Others climbed the taller trees along either side of the bank and began building platforms of branches and limbs from which archers could rain arrows down upon the enemy. Ropes were wound with vines and stretched from one tree to another. And for Myrmior’s supreme surprise, three of the largest trees growing at the edge of the near bank were chopped to within inches of falling and their upper branches were tied with ropes to other nearby trees and filled with mud and leaves.

This activity continued through the night, and by the time the sky glimpsed through the irregular patches overhead began lightening, Theido, Ronsard, and Myrmior stood on the far bank, looking at their handiwork.

“All that remains is to drain the hollow once more. And we will need hot coals to use with the arrows,” said Myrmior, very pleased with what he saw.

“Then we wait. We should have a few hours to give the men a rest before the first of the Ningaal come through here,” observed Ronsard.

“I am for it. We have done a labor this night. Let us pray that it has been to good purpose,” replied Theido in a voice strained and rasping from shouting orders through the midnight hours. “We will do what remains and then deploy our men to their appointed places.”

So saying, the lords turned at once to finish their tasks. Then, as the thin light of the morning filtered down into the murky dell, all fell silent. All was ready and there was not the barest hint that everything was not as it should be, that it was not all it seemed. An army waited among the ferns and in the trees and behind the turfy hillocks and was invisible.

The first of the Ningaal to come through the hollow were the scouts. They crossed the ford and passed on unaware of the army lying in wait on either hand. The next to pass were rank upon rank of horsemen, and just as Myrmior had hoped, the horses churned the hollow into a mud pit and made the far bank, already slick with the muck Ronsard’s men had created, a treacherous slide. But they, too, passed on unaware.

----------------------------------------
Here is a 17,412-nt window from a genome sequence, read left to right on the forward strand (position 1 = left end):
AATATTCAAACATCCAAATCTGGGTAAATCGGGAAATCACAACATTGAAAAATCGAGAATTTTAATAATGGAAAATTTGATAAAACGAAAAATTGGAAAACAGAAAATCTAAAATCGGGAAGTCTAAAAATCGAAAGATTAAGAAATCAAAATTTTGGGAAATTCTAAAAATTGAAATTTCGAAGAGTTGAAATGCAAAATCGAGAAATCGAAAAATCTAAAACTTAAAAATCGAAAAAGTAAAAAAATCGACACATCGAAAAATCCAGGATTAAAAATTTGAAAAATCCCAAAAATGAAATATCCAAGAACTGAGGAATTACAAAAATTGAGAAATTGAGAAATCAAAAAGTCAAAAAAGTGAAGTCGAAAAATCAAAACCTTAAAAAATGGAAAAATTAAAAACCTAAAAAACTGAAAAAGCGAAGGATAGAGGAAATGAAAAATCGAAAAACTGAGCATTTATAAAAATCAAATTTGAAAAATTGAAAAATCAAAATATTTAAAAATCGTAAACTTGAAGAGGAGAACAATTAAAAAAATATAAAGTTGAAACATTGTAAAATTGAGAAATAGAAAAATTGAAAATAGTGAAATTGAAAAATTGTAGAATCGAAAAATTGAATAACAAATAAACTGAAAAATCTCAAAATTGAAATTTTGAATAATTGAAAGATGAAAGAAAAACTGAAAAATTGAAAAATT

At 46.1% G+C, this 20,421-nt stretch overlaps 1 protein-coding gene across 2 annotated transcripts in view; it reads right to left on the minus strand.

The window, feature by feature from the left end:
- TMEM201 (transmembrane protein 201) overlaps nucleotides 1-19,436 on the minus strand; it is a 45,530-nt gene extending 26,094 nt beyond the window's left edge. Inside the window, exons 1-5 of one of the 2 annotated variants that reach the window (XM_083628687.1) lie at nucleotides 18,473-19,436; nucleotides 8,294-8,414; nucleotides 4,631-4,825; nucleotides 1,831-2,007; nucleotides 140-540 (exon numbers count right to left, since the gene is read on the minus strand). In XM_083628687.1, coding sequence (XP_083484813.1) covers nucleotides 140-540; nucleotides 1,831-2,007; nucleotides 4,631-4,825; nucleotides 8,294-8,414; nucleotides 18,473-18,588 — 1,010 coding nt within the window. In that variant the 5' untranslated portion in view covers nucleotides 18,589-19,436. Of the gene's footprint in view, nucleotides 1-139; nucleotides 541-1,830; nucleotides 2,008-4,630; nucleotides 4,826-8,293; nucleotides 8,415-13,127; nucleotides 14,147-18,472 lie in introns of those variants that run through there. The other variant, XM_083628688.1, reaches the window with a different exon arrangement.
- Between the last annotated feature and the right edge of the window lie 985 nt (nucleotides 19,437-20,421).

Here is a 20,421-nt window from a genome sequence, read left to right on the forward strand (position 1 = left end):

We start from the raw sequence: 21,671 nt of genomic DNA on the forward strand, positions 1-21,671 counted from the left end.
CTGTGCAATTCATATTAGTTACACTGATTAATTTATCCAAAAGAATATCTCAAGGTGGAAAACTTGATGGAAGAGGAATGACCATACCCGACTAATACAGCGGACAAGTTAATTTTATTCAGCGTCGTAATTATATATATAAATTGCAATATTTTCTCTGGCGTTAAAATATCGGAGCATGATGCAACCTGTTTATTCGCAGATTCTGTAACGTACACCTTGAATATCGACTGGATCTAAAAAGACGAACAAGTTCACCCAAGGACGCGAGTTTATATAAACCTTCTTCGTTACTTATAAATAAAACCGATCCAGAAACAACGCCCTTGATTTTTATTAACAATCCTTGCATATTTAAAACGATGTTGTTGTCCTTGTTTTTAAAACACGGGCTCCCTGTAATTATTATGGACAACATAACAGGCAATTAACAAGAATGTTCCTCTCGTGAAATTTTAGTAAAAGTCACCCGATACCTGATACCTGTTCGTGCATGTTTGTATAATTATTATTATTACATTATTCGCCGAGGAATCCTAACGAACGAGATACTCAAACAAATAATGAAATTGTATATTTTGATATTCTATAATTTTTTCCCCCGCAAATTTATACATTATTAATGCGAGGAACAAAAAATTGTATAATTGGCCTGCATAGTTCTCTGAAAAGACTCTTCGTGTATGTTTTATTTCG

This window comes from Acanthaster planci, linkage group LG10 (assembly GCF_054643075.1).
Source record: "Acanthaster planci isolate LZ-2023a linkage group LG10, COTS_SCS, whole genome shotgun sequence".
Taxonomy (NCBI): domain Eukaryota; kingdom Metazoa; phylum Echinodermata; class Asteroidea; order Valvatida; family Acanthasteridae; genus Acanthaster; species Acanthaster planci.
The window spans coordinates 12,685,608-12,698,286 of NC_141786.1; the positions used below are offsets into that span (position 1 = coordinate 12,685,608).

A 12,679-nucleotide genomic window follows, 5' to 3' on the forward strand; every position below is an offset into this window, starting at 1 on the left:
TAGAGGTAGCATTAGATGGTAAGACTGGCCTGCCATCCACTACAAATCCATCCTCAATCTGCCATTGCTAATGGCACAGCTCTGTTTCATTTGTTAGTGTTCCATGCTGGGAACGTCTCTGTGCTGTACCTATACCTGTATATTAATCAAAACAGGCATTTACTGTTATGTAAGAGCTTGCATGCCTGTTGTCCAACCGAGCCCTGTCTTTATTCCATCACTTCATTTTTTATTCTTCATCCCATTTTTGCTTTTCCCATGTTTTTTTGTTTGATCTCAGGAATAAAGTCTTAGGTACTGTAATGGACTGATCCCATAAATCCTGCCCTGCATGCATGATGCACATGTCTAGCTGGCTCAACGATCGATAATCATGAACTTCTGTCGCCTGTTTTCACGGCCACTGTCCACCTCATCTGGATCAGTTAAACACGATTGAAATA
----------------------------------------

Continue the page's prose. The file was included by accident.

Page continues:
Tension seeped into the air. Theido could not understand why the enemy did not feel it, too. His stomach was knotted, and his nerves felt stretched as tight as bowstrings. Though he could not see them from where he hunched among the musty ferns, he knew his men must feel the same. Willing himself to remain calm, he waited.

The sun had marched to midday when the first of the footmen started across the ford. Hundreds of men, line upon line, waded through the waist-deep water and slithered up the far bank with difficulty. Theido could see them as they poured into the hollow and noted with satisfaction that the soldiers moved more slowly now as the mire deepened and sucked at their feet.

He heard a sound and a swift shout, and suddenly a horse and rider appeared at the edge of the ford. It was a warlord on his black steed, and Theido could tell he was unhappy with the time it was taking the soldiers to cross the stream. Without understanding the crude language at all, Theido knew that he was ordering his men to move along quickly; it was exactly what he would have done in the same situation.

The warlord sat straight in the saddle and looked long up and down Deorkenrill. Theido held his breath. Had the warlord spotted something amiss? Was their trap discovered?